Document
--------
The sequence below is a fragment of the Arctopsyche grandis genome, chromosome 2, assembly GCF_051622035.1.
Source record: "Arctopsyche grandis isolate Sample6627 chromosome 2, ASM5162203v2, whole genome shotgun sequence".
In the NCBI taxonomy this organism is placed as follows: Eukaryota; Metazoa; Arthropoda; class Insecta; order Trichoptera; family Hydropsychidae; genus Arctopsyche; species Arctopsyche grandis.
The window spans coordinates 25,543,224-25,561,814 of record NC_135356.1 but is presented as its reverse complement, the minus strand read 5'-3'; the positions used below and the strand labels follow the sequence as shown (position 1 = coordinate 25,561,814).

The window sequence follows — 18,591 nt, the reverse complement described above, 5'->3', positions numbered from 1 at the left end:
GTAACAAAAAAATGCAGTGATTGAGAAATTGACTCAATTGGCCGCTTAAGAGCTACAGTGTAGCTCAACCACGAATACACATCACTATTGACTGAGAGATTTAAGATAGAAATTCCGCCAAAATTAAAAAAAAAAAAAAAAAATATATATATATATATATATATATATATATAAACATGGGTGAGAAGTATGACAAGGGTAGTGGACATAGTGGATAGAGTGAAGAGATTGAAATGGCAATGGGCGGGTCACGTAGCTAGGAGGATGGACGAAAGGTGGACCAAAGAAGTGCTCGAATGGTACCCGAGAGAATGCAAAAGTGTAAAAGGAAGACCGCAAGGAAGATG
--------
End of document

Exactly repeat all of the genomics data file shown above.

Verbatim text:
The sequence below is a fragment of the Arctopsyche grandis genome, chromosome 2, assembly GCF_051622035.1.
Source record: "Arctopsyche grandis isolate Sample6627 chromosome 2, ASM5162203v2, whole genome shotgun sequence".
In the NCBI taxonomy this organism is placed as follows: Eukaryota; Metazoa; Arthropoda; class Insecta; order Trichoptera; family Hydropsychidae; genus Arctopsyche; species Arctopsyche grandis.
The window spans coordinates 25,543,224-25,561,814 of record NC_135356.1 but is presented as its reverse complement, the minus strand read 5'-3'; the positions used below and the strand labels follow the sequence as shown (position 1 = coordinate 25,561,814).

The window sequence follows — 18,591 nt, the reverse complement described above, 5'->3', positions numbered from 1 at the left end:
GTAACAAAAAAATGCAGTGATTGAGAAATTGACTCAATTGGCCGCTTAAGAGCTACAGTGTAGCTCAACCACGAATACACATCACTATTGACTGAGAGATTTAAGATAGAAATTCCGCCAAAATTAAAAAAAAAAAAAAAAAATATATATATATATATATATATATATATATAAACATGGGTGAGAAGTATGACAAGGGTAGTGGACATAGTGGATAGAGTGAAGAGATTGAAATGGCAATGGGCGGGTCACGTAGCTAGGAGGATGGACGAAAGGTGGACCAAAGAAGTGCTCGAATGGTACCCGAGAGAATGCAAAAGTGTAAAAGGAAGACCGCAAGGAAGATG